State education commissioner hosting community focus group on charter schools at Paterson library

The New Jersey Department of Education is hosting a community focus group meeting at the Danforth Memorial Library on Tuesday, Oct. 16 as part commissioner Lamont Repollet statewide charter school listening tour.

Community focus group is scheduled for 5:30 p.m. at 250 Broadway in Paterson.

“Charter schools are a valuable part of the existing educational landscape of New Jersey, and it is critical that we engage with the public to hear possible concerns and collect important data,” said Repollet in a statement on Thursday. “We are looking forward to hearing from diverse voices about their perspectives and experiences regarding charter schools for the benefit of all New Jersey students, families, and communities.”

The commissioner kicked off a multi-county listening tour this week. He is scheduled to visit over a dozen charter schools, including the Paterson Charter School for Science and Technology, as part of his tour.

Repollet’s tour coincides with the 20th anniversary of the first charter school opening in New Jersey. His outreach tour will also include organized stakeholder collaboratives, webinars, and the opportunity to submit written feedback, according to the state.

After the tour the state will publish a report detailing its findings.

Repollet’s “comprehensive review” of the state’s charter school laws has invited criticism and praise.

“We hope the charter review isn’t a forum for anti-charter school special interests to attack and undermine the choices our families have made,” said Harry Lee, interim president of the New Jersey Charter Schools Association.

“I welcome the commissioner to come,” said longtime school board member Jonathan Hodges, a critic of charter schools.

Hodges said governor Phil Murphy promised him he would put in place a moratorium on charter schools.

“I want to see him keep his word,” said Hodges.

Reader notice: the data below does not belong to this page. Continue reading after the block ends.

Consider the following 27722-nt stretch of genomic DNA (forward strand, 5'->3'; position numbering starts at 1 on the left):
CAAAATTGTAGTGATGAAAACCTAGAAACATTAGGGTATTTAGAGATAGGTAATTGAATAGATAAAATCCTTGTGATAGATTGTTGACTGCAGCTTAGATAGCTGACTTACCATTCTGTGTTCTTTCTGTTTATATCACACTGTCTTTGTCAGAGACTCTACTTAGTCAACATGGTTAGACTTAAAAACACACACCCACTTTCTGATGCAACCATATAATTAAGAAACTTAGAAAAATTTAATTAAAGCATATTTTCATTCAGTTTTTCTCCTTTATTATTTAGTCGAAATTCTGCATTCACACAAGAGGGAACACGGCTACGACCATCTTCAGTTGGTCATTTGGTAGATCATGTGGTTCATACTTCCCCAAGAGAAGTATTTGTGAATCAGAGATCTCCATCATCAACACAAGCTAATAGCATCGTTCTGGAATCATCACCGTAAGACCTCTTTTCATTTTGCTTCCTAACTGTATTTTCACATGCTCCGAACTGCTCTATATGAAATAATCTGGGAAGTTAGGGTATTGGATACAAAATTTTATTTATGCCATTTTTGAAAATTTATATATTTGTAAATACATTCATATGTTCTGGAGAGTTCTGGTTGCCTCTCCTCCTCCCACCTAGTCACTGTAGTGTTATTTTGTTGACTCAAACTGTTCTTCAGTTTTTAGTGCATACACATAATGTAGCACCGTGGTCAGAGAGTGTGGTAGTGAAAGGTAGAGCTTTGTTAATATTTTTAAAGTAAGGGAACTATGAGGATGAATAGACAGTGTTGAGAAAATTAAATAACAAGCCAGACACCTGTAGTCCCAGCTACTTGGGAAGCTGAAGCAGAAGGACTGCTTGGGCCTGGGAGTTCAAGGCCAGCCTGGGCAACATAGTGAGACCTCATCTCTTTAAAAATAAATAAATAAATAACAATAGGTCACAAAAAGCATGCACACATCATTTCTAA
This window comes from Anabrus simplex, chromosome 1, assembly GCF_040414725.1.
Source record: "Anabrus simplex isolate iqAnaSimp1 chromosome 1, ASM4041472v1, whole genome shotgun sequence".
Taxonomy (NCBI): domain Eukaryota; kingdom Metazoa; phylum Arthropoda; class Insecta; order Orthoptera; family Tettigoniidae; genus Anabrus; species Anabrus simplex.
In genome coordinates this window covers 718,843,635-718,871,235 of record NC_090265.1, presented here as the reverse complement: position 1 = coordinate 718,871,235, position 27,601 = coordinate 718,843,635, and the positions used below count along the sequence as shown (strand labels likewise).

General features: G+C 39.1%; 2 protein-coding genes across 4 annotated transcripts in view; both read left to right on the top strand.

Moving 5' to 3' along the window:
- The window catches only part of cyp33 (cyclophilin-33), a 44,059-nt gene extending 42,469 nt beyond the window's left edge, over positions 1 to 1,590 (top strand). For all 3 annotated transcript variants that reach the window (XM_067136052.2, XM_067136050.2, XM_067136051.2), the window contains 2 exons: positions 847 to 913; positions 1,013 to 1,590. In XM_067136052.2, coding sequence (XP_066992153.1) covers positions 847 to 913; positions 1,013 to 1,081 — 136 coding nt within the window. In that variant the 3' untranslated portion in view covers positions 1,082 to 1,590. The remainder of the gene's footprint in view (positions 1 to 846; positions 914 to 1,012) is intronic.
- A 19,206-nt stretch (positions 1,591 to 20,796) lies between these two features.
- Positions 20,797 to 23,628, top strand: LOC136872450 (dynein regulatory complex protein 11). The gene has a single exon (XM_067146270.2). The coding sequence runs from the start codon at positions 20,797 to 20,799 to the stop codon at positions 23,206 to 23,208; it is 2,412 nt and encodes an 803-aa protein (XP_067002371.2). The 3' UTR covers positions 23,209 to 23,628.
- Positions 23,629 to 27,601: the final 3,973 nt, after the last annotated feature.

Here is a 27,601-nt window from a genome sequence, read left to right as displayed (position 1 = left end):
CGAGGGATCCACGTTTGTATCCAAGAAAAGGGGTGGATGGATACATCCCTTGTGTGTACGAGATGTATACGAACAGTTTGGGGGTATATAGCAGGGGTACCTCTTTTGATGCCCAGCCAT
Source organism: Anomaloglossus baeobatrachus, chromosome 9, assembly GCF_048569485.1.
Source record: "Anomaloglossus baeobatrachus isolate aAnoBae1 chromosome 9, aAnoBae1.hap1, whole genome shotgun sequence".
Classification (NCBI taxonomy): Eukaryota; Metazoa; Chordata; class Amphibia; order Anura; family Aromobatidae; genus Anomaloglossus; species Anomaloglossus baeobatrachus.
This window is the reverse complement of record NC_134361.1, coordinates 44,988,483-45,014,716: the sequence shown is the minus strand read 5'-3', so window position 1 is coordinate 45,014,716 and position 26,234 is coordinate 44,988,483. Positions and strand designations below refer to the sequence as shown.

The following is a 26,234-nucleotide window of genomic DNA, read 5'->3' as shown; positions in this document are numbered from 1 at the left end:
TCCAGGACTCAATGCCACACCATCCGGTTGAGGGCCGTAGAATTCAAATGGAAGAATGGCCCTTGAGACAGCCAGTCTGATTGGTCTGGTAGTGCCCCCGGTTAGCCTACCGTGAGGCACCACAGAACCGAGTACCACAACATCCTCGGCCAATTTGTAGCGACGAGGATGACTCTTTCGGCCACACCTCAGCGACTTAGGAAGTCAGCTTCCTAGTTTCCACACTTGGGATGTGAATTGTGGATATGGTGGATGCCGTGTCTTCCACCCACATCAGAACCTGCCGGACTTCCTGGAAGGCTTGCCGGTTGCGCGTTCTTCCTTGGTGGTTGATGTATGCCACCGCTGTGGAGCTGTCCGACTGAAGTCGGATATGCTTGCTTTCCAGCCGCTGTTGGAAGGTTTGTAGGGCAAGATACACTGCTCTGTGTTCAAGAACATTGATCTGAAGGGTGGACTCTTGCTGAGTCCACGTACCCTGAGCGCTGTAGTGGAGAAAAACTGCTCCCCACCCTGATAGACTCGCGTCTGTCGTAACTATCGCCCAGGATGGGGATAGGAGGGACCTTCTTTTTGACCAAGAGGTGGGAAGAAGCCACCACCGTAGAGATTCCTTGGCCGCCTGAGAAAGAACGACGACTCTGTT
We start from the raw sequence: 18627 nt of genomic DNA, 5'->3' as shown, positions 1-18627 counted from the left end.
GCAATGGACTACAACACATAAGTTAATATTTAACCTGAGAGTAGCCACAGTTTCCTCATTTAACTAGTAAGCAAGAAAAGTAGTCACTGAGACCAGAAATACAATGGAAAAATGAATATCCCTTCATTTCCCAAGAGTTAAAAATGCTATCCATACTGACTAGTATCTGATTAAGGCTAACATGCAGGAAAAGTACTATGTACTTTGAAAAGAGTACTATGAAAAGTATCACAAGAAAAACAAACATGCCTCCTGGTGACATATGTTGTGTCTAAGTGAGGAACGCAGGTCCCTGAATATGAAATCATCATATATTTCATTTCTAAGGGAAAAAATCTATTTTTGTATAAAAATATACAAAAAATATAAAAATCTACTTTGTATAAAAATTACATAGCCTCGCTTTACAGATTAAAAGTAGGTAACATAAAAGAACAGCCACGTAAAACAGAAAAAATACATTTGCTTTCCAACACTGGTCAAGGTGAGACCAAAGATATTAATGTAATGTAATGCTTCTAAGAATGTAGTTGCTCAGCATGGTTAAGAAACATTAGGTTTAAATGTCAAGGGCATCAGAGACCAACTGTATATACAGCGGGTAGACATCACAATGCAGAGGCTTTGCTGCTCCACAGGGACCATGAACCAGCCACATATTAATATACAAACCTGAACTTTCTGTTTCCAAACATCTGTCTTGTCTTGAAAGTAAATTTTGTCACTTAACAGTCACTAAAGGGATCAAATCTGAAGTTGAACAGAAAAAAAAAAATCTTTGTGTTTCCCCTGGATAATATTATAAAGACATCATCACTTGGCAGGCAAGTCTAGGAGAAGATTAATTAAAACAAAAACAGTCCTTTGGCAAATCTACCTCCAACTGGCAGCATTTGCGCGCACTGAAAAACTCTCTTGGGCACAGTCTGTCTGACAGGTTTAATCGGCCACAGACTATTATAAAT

The city has six charter schools. Hodges has long argued these schools are taking away resources from the vast majority of district students.

Charter schools received $54.38 million from the district in 2018-19 school year. District officials cited loss of funds to charters as a key reason for big budget shortfalls. Last year, Newark-based advocacy group the Education Law Center urged the state to not approve any new charter schools in Paterson, arguing their “drain on district finances results in the vast majority of regular school students seeing their educational opportunities severely compromised.”

Charter schools are generally no better than traditional public schools, according to a Stanford University study.

Many of the city’s charter schools claim to be “high-performing” and better than district schools. Most are no better than traditional public schools.

The College Achieve Charter School of Paterson, newest charter in the city, claimed it was a “high-performing” school last month, but would not provide its students’ latest state exam scores.

The Paterson Times filed a lawsuit against the College Achieve Charter School of Paterson to compel it to release the test scores and other documents.

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